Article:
I've taken some of his general ideas pertaining to "Intensity is King" and have implemented it into my training approach. However, the program as a whole, I haven't experimented with.
If you don't have easy access to weights, or a pulley, I think it's a great program. It appears to be set up in such a way to be "self-limiting" so you don't get injured. There's an argument here over whether or not you are stronger on subsequent workouts since much of the feedback is perceived as opposed to numerical.
When I am traveling, I take 2 Tension Blocks with me and will switch to this program for the days of travel depending on which phase I'm in.
In terms of tendon strength, it appears to be exceptional. In terms of muscle strength, I think it progresses much slower. Good/bad, that's up to you.
For me, personally, I've seen incredible gains using the repeater protocol. Until I begin to stagnate with that protocol over several seasons, I likely won't switch to anything else. If I was traveling all the time, this program would likely be my primary approach.
"My endurance is low" is a common misperception. I've seen a couple of your posts over on Mountain Project and I think your focus on endurance is misdirected.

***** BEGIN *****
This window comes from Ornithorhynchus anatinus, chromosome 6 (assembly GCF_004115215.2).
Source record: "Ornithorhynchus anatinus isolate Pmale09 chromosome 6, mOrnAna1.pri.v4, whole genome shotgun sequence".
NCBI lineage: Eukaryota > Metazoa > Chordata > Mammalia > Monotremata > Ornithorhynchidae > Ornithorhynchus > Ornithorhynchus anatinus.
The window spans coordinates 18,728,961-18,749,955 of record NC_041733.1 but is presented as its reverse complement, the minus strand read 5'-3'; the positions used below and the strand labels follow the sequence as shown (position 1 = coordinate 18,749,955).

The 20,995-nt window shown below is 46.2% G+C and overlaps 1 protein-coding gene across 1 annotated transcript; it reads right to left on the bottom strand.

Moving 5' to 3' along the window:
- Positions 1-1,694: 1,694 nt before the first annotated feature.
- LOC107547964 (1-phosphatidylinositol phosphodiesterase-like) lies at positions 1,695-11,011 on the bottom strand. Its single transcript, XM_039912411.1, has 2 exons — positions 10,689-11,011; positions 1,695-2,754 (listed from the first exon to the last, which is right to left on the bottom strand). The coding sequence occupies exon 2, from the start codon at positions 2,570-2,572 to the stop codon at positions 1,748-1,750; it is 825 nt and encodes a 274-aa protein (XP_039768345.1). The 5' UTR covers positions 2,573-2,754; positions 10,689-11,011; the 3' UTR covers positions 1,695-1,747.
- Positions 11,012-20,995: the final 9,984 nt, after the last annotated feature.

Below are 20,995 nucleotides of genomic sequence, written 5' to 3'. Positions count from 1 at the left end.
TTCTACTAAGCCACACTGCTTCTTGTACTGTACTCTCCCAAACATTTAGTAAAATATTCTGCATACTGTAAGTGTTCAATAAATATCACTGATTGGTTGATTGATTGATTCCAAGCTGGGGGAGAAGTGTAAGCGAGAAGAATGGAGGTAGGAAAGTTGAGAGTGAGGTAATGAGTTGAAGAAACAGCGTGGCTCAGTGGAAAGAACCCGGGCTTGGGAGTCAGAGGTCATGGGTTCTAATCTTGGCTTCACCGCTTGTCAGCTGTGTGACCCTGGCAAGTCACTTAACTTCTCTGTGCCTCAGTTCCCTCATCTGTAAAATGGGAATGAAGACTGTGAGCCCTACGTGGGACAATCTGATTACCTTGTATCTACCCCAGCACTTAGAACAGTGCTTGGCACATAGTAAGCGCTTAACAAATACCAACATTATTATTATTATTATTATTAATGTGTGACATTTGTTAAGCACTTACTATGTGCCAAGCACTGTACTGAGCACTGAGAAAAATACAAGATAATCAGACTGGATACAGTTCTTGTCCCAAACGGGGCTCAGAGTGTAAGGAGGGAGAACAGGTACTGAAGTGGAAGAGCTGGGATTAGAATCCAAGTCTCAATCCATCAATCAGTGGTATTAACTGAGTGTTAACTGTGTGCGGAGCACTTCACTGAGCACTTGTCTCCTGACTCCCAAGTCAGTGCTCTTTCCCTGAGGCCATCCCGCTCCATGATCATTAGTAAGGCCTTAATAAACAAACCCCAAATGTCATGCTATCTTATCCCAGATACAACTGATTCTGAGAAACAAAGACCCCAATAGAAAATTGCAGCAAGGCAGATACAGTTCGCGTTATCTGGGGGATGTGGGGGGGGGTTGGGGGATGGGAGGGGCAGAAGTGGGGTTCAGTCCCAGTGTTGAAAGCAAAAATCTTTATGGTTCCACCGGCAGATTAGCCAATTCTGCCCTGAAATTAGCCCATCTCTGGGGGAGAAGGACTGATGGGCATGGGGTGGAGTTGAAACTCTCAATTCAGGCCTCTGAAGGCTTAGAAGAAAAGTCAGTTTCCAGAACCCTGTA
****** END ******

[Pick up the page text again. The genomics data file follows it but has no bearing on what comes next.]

Increasing strength will increase endurance. Increasing endurance will not increase strength.
To answer your question directly, density hangs have to do with tendon and ligament breakdown, thereby causing tendon density to increase over time. They are low weight, long duration hangs (to muscular failure!) to cycle through all the fibers in the tendons. You may very well gain strength in the process, but my understanding is that that is not the focus of the density hang.
I'm just trying to get some endurance on the hangboard because I don't have access to a wall right now.
I would embrace this as an opportunity to get really freakin' strong without distraction. Then when you have access to a wall again, you can focus on power and skill acquisition. Skill will play a huge part in your endurance journey.